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Dropping winter tides challenge Spring Breakers

March 17, 2014 at 11:03 p.m.
Updated March 16, 2014 at 10:17 p.m.

Michael Eichler finds out that extreme low tides this week were a boon for redfishers at the mouths of back lakes.

Low tides, cold, cloudy water and northwest winds are nothing new for March. It certainly can make for a tough day of fishing if you are not privy to deep holes and guts.

Those back bay areas that so often provide refuge from the wind were drained almost 3 feet in most estuaries this week.

So where do you find fishable waters?

Cuts and channels have been my focus. Though waters have been chocolate in the bay, falling tides from the back lakes have ushered clear water through the cuts.

This week, a day after winds blew in excess of 30 knots and tides dropped about 3 feet, redfish could be found in holes and guts stacked tight around reefs near channels.

I have also waded the edges of channels with heavy jigs on the incoming tide, bouncing soft plastics on the bottom. Sensitive graphite rods and braided lines have been a must, especially when the tide is really rolling. Sometimes, all you feel is the slightest twinge of the fish closing its mouth on the bait.

Live bait has been the best bet for drifters. Remember: Fish still feed in muddy water, and oftentimes what seems off-colored on the surface is clearer a few feet down in a deep channel. Nevertheless, a live shrimp has proven its worth lately, not to mention a pearl-colored Gulp shrimp under a popping cork. Though visibility has been limited, the smell and sound factor from scented baits under a rattling cork has kept anglers in the game.

Oil and gas well in the bays should hold quality fish. Most are stationed in at least 10 feet of water with shell pads around the legs of the well, perfect terrain for fish to stage and cool off. Again, though the water may seem off-colored on the surface, often it is much clearer on the bottom. Work the entire water column with baits. Sometimes, the fish can be caught under a popping cork. Sometimes, they can be coaxed with jigs, and sometimes, a free-lined shrimp is the answer. Those prepared for all the above scenarios have a better chance of scoring.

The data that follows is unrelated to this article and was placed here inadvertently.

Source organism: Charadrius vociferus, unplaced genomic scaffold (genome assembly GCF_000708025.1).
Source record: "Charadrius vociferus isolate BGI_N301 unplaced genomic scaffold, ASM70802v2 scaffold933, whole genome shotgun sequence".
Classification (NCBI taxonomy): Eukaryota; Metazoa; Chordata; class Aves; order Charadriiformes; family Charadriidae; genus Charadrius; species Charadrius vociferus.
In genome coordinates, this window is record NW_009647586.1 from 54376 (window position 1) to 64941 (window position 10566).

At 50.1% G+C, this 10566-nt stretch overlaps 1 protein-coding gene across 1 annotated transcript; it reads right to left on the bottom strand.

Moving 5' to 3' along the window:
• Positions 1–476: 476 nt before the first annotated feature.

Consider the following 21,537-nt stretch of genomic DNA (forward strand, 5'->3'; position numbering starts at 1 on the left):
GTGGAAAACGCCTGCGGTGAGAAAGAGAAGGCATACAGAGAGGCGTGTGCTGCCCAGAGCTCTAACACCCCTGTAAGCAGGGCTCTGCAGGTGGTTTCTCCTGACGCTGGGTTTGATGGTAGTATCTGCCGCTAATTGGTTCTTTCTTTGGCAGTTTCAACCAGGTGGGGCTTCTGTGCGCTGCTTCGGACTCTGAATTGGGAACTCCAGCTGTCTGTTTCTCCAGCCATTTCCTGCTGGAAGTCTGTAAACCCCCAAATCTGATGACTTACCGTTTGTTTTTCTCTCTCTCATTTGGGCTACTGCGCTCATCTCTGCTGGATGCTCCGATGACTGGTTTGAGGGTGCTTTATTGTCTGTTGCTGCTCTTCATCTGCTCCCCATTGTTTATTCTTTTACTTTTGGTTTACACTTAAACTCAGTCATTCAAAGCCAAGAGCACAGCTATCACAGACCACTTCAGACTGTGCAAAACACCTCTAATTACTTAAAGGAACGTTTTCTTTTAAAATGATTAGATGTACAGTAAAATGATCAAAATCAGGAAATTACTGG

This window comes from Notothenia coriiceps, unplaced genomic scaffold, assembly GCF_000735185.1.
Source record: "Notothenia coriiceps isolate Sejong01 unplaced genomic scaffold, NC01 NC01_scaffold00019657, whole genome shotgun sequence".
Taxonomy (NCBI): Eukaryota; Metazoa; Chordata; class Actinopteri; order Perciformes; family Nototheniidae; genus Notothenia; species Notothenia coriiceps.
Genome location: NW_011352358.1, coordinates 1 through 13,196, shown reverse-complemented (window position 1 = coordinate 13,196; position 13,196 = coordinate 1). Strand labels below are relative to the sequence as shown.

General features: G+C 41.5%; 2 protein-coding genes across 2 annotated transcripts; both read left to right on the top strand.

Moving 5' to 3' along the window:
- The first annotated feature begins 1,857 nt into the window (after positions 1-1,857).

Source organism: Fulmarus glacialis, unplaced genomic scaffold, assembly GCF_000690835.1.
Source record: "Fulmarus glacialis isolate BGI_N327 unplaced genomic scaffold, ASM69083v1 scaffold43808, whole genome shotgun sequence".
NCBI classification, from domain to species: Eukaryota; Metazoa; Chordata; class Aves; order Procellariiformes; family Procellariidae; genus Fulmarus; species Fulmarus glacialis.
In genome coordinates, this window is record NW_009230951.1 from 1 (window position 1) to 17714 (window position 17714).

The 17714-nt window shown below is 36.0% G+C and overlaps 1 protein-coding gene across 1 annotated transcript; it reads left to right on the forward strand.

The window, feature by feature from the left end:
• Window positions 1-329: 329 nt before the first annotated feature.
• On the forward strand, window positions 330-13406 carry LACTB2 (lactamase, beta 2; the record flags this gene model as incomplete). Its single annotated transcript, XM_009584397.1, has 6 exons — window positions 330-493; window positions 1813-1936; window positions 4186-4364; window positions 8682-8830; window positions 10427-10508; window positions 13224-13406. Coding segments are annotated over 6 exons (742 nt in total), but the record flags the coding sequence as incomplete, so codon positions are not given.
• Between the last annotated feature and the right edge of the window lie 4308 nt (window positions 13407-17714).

Remember those shorelines with low-tide reefs and sand flats exposed? Somewhere adjacent to those pieces of shell and sand is a gut, and chances are a redfish or two can be found in those holes. Think about those days you waded to your chest in June - those same locales are probably waist-deep now.

With an incoming morning tide, these spots and the fish that linger nearby are just waiting for fresh tides to usher shrimp, shad and mullet to these hangouts, not to mention your live shrimp or darting soft plastic.

Use the tides to your advantage. Knowing and learning where fish go during periods of low water will help you find fins the next time tides plummet.

Bink Grimes is a freelance writer, photographer, author and licensed captain (binkgrimes@sbcglobal.net).

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